Housing organisations have crucial role in a society 'more divided than ever'
Housing organisations must play a central role in a society which is more divided than ever – the chief executive of the Chartered Institute of Housing has said.
Events of the last 12 months have shown that the role of the housing sector ‘is more important than ever’, said Terrie Alafat today (Tuesday) as she opened Housing 2017 in Manchester.
Ms Alafat also used her opening speech at CIH’s annual conference, which takes place at Manchester Central until Thursday, to pay tribute to the victims of the Grenfell Tower tragedy and to call on the government to address an imbalance in housing funding, to review unfair welfare policies and tackle homelessness.
“The result of the election just a few weeks ago adds further uncertainty into an already very unpredictable and challenging environment,” Terrie Alafat said.
“If the shock general election result and the last 12 months have taught us anything, it’s that our society is more divided than it has ever been. Divided politically, financially, by generation and by ideology.
“People in our communities face challenges every day, and those challenges are different for each person.
“In such times our role at the heart of our communities is more important than it has ever been.
“Because one thing that unites us all is our need to have a place to call home.
“To have shelter, security, safety, happiness and warmth: a place from which we and our children, and their children can flourish and thrive.”
A minute’s silence was held at the start of the conference to remember the victims of the Grenfell Tower tragedy and new sessions have been added to the programme to explore fire safety issues.
Terrie Alafat said: “At times like this the most important thing is that we come together and use our collective knowledge and resource to help in any way that we can.
“We were part of a group of organisations which met with the housing minister following this terrible incident to look at what the response of the government and the sector should be, both in the immediate aftermath and in the long-term.
“I want to make one thing absolutely clear – we will be doing everything we can to play our part in making sure this never happens again.”
New research launched by CIH on the first day of the conference reveals in some areas of the country rents have risen dramatically compared to earnings between May 2011 and May 2017.
In London rents increased 22% over the period, nearly four times faster than the projected increase in average earnings of just 6%. While in the South East rents increased 15% compared to a projected 7% increase in average earnings.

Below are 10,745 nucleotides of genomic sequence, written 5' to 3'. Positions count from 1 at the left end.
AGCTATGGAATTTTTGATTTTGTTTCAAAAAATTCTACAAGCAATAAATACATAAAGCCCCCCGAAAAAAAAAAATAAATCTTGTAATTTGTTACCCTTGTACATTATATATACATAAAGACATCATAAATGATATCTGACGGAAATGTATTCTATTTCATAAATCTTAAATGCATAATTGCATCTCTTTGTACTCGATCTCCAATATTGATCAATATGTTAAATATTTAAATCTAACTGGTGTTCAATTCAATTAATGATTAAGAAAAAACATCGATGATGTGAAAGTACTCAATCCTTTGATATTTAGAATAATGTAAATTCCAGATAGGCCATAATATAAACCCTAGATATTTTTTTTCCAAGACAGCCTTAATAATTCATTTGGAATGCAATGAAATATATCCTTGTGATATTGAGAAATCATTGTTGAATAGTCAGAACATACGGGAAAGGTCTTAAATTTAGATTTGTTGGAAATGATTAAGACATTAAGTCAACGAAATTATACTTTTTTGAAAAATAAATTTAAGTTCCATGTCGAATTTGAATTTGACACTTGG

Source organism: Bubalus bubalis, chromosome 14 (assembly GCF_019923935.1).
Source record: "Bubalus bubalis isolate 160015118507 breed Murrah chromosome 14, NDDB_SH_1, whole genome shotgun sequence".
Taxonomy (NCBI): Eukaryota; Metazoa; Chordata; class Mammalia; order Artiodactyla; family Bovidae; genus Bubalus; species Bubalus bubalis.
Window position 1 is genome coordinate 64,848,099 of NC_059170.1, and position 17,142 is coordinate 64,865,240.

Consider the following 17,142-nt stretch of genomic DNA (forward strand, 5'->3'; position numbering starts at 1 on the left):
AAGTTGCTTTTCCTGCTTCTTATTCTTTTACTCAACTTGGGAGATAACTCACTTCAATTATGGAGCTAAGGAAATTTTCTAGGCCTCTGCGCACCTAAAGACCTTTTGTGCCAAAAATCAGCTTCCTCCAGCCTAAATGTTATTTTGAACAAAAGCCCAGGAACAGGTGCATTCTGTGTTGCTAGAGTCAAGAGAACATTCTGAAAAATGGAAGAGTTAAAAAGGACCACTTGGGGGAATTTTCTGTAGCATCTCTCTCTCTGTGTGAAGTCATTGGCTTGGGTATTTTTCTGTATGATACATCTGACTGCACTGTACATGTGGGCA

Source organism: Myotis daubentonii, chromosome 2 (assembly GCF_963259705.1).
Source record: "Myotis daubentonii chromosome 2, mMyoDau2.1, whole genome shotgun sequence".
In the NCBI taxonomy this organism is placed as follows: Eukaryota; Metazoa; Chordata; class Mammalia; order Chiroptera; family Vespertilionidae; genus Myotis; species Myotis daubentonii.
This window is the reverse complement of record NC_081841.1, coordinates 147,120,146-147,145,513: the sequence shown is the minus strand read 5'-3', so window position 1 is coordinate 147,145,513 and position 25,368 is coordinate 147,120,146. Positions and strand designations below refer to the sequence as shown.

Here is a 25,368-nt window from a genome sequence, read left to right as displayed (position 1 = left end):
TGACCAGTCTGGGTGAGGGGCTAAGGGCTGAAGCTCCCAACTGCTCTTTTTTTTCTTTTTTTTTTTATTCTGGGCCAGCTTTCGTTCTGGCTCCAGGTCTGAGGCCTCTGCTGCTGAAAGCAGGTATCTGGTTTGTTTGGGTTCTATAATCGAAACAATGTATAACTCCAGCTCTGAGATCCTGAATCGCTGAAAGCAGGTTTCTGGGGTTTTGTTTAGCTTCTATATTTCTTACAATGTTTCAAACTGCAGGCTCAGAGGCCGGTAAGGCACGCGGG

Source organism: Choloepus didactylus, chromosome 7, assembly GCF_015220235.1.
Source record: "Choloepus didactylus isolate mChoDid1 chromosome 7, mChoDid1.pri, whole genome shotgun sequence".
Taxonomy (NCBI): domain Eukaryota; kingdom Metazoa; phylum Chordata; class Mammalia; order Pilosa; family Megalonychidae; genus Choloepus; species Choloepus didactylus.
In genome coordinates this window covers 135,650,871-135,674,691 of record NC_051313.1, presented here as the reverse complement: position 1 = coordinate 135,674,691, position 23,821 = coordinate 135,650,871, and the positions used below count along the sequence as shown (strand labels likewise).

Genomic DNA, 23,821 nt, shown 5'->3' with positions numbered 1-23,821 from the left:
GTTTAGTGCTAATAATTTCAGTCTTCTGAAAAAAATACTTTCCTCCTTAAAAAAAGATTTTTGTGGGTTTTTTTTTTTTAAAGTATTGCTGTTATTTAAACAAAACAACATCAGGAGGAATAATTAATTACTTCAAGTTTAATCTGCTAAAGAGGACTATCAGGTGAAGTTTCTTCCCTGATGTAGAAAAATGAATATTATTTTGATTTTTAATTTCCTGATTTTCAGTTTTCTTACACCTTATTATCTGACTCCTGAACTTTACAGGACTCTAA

In other regions in England rents went up in line with earnings or slower than earnings. But a new survey by Ipsos MORI for CIH has found that 52% of private renters across the UK are concerned they will not be able to afford their housing, 56% report a great deal or fair amount of stress being caused by housing costs, and 44% think they might have to move from their area in the future because the cost of housing is too high.
Referring to the research in her speech, Ms Alafat said: “Taken together, the polling and the results of our research paint a very stark picture of the choices facing many people today.
“Too many people are struggling. Too many are trapped in a situation where housing they can afford is simply inaccessible in their community and, in the worst cases, they are becoming homeless.
“This has to change. We have to build more of the right homes, in the right places and we have to do it now.
“Even with the new funding announced by the last government our analysis shows that of the £51bn earmarked for housing until 2021 just £8bn, or 16%, will directly fund the building of affordable housing. The vast majority of the rest will support private housing - particularly home ownership.
“We’re calling on our new government to take another look at this imbalance, because the simple truth is, we need direct investment in genuinely affordable housing if we’re going to solve the housing crisis.”
Ms Alafat also reiterated CIH’s calls for the government to review a number of welfare policies which it says undermine efforts to tackle the housing crisis.
She called on the government to review its entire approach to the local housing allowance – including the LHA cap and the local housing allowance levels - and to reverse the decision to lower the benefit cap.
“We know that the government has finite resources but this is not about spending more, it is about being more strategic about spending,” she said.
“Not investing in affordable housing and saving money on benefits may reduce spending initially.
“But it will come at a very severe cost for the government, our health and social services and for society if more and more individuals – many of whom are vulnerable – are not able to access suitable, affordable housing.
“We need a long-term, strategic plan if we’re really going to solve this crisis.”
Ms Alafat also used her speech to urge the government to act immediately to tackle homelessness.
“I was privileged to play a key role at the Department for Communities and Local Government the last time we brought down homelessness.
“It only happened because every department played a role and there was a real focus.
“For a number of reasons we’ve lost that over the years. We desperately need to get it back.
“We know what we need to do – we just need to make it happen.”
Housing 2017 is Europe’s biggest housing conference and takes place at Manchester Central from Tuesday 27 June to Thursday 29 June. Around 300 exhibitors, 1,500 delegates and 8,000 visitors will attend Housing 2017.